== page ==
Recently I’ve been focusing a lot on developing characters for a new story-and yes, I said NEW story. As in not the unfinished one I’ve been working on for the last few years…as in the voices in my head that have been nagging me to tell this other(totally unrelated) story,won. They won, I lost. Well, technically I guess I won and I lost. Internal battles are like that.
I’ve noticed that there are usually two main types of writers: the ones who think of characters and develop the plot around them, and the ones who think of plots/storylines and plug the characters into those. I’ve realized that I tend to be more like the latter. I have pages and pages of scribbled story ideas that come to me at random times (like I mentioned in an earlier post), and I might have general character ideas to go along with the story, but I usually only flesh those out as I’m outlining the plot.
I tend to start by visualizing what each character looks like, and try to find a photo of someone who resembles them as reference. I’m definitely visually oriented, which is why I normally see stories play out in my mind like movies. Also, considering my profession involves meeting new people and hearing their various backgrounds everyday, one would assume that creating characters would come easy to me. One would be wrong. I think that fact actually works against me, because I tend to be so detail and back story focused I get stuck. Just another example of how over-thinking can be a writers curse, I suppose.
There seems to be a recurring question that comes up among writers about what the “right” amount of back story for a character is. Too much backstory can work against you by drowning your story in unnecessary information. Too little backstory can leave readers confused and/or not invested in the character. Admittedly, I don’t know the widely accepted “correct” answer to that one yet. What I do know, is that if I feel like knowing a certain part of a characters personality is important to the story or would improve the story were it included, then I’m putting it in. I of course could be very wrong about it…but then again, that’s what editors are for, no?
This new work in progress I have is one that is very near and dear to my heart. It’s an idea I’ve had for quite some time,but I kept putting on the back burner because it seemed too heavy and I was afraid I wouldn’t do it justice. Well, those voices I mentioned earlier just increasingly bugged me to the point where I felt like I had no choice but to at least attempt to flesh it all out. I’ve decided to use some of the characters as an homage of sorts to some of the ‘real’ people that were involved in what the story is about. I’m also nervous about that aspect, since although i’m not using any real names, it means a lot that the key pieces of their personalities are depicted authentically. You know, no pressure, just trying to honor people’s memories.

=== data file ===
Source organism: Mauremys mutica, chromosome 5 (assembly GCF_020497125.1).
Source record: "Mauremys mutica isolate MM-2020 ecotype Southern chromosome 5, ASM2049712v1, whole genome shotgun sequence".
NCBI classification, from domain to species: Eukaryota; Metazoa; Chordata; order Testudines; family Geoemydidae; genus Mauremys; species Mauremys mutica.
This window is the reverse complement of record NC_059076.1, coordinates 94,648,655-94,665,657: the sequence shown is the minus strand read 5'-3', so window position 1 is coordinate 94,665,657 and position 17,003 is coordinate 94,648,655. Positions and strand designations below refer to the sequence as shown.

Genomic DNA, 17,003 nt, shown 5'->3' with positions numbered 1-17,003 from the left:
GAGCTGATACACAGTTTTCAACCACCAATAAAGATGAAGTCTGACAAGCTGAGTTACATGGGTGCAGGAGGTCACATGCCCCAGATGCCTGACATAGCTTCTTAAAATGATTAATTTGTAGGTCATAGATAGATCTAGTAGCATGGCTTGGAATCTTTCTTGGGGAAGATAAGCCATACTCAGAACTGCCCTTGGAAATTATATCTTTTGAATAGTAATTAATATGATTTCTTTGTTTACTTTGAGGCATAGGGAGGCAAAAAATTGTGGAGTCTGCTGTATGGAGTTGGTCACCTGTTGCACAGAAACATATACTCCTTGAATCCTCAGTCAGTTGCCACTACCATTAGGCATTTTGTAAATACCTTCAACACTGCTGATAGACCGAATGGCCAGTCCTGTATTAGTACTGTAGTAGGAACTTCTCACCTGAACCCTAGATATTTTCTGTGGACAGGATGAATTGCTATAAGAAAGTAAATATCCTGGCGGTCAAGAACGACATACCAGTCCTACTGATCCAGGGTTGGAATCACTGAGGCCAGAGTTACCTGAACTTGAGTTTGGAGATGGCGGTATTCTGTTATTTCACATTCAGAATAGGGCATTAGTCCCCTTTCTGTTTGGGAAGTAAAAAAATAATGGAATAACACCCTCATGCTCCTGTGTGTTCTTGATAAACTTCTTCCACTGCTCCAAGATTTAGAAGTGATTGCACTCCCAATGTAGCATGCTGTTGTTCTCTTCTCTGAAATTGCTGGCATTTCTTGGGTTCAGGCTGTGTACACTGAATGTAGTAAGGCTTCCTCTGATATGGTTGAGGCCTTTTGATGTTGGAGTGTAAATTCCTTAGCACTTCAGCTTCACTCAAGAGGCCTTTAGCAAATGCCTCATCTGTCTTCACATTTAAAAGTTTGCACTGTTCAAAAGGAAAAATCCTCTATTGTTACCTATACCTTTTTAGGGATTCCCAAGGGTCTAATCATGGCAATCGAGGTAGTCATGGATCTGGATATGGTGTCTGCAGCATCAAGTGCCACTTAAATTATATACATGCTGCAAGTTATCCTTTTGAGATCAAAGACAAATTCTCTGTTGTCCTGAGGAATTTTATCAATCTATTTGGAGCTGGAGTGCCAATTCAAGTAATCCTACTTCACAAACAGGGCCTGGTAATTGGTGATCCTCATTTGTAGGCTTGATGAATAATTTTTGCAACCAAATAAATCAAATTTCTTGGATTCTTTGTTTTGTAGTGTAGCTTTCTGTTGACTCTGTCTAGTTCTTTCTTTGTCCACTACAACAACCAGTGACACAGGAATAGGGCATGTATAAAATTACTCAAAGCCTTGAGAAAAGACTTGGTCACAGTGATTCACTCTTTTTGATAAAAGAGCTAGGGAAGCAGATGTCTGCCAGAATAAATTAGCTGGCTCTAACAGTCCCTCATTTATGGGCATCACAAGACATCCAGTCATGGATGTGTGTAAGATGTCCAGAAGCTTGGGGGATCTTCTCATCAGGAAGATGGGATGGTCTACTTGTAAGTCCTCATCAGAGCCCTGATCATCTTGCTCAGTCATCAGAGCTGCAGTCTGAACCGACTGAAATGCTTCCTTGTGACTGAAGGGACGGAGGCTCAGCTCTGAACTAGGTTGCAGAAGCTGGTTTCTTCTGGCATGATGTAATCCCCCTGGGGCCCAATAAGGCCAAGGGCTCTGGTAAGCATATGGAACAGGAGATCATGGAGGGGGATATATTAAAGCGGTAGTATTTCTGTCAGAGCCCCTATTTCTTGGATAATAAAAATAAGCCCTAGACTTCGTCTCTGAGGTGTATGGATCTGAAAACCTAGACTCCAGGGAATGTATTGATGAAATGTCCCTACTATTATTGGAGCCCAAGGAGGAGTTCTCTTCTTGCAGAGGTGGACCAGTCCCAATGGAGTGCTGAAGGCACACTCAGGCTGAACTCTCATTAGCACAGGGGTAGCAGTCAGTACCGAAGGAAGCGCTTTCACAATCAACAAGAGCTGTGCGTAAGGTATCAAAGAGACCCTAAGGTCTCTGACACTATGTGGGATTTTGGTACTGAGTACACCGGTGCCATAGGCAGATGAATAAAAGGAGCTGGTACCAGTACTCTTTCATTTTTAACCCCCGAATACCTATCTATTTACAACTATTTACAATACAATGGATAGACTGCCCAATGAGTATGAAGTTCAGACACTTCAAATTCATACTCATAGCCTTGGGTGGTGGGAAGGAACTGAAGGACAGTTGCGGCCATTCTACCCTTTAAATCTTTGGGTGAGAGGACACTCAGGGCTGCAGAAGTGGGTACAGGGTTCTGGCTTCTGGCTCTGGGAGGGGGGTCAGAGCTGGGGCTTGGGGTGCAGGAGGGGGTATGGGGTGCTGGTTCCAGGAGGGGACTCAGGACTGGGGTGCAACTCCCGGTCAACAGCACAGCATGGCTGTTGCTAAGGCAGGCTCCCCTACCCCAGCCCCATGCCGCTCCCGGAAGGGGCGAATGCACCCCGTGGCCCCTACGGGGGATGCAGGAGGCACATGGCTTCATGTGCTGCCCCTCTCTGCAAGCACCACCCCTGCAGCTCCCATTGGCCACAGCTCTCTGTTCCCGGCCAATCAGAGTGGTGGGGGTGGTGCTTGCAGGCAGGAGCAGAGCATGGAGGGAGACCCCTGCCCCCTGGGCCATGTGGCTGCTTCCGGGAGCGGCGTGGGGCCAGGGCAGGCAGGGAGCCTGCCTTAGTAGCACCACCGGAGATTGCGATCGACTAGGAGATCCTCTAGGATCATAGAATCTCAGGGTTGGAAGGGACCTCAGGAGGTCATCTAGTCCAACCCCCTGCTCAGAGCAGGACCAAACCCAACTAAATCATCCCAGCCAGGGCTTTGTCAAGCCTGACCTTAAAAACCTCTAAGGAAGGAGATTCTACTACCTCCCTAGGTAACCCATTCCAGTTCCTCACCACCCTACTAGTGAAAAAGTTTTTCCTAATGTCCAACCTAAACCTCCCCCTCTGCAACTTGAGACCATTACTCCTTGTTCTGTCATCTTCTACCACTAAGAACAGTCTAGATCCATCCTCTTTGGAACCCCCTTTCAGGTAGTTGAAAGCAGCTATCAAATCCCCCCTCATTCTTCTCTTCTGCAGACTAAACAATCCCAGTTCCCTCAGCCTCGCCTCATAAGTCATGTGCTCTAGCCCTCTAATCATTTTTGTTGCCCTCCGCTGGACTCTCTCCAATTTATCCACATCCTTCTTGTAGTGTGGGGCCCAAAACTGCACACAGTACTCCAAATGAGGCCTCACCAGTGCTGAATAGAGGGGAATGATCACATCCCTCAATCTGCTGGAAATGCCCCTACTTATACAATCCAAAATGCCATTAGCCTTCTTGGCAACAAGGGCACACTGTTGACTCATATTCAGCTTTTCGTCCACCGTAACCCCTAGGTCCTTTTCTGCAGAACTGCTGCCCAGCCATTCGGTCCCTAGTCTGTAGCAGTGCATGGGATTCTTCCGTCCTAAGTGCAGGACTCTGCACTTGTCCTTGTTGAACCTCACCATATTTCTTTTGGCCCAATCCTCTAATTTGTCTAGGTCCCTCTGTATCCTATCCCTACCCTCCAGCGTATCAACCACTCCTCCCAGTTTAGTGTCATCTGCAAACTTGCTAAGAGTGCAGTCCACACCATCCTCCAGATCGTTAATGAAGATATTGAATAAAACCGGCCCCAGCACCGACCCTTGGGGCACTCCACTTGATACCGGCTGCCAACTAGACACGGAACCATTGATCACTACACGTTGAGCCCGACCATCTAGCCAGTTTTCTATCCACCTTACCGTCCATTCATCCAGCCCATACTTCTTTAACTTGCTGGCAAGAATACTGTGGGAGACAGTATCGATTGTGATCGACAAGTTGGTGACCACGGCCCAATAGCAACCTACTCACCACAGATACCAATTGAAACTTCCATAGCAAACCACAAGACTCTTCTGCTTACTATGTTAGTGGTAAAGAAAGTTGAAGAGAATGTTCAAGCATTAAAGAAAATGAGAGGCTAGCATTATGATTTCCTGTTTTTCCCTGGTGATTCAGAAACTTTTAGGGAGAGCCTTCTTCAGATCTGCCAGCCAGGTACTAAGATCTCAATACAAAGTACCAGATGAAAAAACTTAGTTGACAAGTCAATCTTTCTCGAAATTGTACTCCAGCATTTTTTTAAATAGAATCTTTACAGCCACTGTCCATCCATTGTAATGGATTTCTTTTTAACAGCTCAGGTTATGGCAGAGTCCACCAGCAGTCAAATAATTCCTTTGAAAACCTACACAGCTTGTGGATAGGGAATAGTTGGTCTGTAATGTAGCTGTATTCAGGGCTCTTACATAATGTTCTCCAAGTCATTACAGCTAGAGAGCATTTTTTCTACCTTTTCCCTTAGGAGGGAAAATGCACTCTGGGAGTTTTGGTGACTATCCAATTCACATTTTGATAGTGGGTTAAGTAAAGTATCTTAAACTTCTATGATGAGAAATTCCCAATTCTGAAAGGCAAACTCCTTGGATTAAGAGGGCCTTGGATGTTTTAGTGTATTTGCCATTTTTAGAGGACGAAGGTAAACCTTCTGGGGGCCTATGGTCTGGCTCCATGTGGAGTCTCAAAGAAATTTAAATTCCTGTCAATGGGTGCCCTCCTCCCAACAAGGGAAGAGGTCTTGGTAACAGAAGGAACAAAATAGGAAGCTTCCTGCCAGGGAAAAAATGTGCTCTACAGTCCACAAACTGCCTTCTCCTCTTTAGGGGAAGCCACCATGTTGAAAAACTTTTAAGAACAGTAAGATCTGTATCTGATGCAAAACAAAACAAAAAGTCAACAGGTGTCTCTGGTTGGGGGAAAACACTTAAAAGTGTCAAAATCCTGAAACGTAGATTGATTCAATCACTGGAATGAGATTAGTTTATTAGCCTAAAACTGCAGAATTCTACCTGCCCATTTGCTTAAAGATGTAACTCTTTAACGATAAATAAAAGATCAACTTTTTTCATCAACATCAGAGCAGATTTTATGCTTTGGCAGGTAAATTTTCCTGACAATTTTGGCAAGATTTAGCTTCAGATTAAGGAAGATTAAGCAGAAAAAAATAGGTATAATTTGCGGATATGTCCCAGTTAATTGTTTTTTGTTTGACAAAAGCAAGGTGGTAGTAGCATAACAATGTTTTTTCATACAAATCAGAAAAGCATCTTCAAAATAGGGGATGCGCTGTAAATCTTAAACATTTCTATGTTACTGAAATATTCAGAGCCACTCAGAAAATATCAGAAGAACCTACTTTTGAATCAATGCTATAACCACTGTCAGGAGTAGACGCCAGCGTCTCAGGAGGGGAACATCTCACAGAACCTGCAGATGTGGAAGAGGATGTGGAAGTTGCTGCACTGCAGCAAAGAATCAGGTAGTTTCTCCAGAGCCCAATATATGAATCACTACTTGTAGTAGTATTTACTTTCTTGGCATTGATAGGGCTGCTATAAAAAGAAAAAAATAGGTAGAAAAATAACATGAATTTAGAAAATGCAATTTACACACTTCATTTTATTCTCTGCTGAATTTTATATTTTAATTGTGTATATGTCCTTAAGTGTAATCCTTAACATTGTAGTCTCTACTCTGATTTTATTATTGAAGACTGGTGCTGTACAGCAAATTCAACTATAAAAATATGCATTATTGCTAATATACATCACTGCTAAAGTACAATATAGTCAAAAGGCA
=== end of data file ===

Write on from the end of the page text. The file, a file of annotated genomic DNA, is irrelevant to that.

I once saw a few signs that I just loved because they ring so true. One said: “Careful or you’ll end up in my novel.” The other said: “If a writer falls in love with you, you can never die.” Everyone we’ve come across that has been any part of our lives, any place we’ve been, any experience we’ve had…although some of the memories fade, they all leave a little bit of themselves embedded within us. Sometimes that little bit left behind is a gift; something that awakened a new part of you, or a wonderful memory that you’ll keep forever. Sometimes what’s left behind is a deep seeded fear of commitment and a nervous tic.
When it comes to being a writer and creating characters, you have to use all of it. Just like heroes and heroines, villains too originate in the mind of the writer who created them, and they all are born from something. For instance, the motivation for Lord Voldemort? J.K. Rowling’s first ex-husband, Morty. Ok that’s a lie, I made that up. But if you know a writer, don’t be an ass hole. Because in a world of circuses-real or imagined- sometimes you’re the ringmaster, and sometimes you’re the monkey.